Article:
scorched their pockets,
so they drove to the shops.
silly hats for Ascot,
nifty jackets to match the fashion,
trainers imported from dim Asian sweatshops,
nasty plastic bracelets for no special reason,
dresses that hungry children had studded with beads
so secretaries could look like hippies when they hit the festival fields.
They slurped greedy treats
while on TV screens, malnourished children
struggled to breathe.
“Charity begins at home,” said mum,
speedily switching to BBC where a documentary
displayed equally disturbing images. “We can’t
let the kids see this,” said dad,
and switched channel again.
“We have no money for a third holiday
since the kitchen extension was so pricey,” said mum,
“and we can’t afford to improve our second home
as we’ve just had to pay for your shiny red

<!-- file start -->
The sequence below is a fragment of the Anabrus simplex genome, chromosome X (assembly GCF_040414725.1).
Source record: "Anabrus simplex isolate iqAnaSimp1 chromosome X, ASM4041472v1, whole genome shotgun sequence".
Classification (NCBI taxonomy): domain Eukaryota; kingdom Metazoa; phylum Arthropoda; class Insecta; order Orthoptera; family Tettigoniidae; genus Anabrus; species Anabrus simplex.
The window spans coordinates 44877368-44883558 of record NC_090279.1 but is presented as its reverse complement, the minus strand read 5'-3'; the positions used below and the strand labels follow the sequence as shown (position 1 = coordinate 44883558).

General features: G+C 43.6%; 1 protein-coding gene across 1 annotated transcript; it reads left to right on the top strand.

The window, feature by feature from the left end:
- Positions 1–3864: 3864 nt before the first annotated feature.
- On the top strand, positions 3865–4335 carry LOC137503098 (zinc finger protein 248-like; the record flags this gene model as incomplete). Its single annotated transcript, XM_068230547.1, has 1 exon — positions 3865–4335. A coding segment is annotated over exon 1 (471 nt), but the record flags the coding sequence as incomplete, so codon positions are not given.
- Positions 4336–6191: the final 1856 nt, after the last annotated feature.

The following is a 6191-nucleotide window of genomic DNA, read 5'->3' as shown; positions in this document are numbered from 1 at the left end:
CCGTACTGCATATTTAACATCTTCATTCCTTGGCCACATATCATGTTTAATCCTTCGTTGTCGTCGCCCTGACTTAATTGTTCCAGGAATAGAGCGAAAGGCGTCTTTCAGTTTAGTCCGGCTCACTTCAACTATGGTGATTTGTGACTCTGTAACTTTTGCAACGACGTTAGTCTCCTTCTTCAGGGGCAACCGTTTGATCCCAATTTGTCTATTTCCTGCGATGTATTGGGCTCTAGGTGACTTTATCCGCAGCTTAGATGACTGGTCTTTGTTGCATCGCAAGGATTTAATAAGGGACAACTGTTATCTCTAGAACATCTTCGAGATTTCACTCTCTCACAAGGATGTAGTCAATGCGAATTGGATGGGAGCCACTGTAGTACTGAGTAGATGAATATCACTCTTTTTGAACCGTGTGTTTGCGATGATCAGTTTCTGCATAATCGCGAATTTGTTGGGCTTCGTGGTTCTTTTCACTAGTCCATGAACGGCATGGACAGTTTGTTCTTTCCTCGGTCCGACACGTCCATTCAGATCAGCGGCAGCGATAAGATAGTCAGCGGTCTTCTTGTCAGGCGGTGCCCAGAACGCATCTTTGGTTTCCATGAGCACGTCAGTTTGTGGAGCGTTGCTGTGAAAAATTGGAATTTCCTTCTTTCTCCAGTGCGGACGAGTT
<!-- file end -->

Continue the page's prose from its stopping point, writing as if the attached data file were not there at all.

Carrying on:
penis extension in the garage,”
They ordered oodles of takeaway
and ate chunks of cake while they waited.
When the food arrived they shovelled a few bites
then rudely shoved their plates away,
complaining that they were full.
Mum scraped waste into the obese garbage bin,
she had so little appetite.
Meanwhile, in Somalia,
mothers held their breath, hunger forgotten as they watched
the struggle of small chests, hearing not their own wails
when deathly silence fell.
©Jane Paterson Basil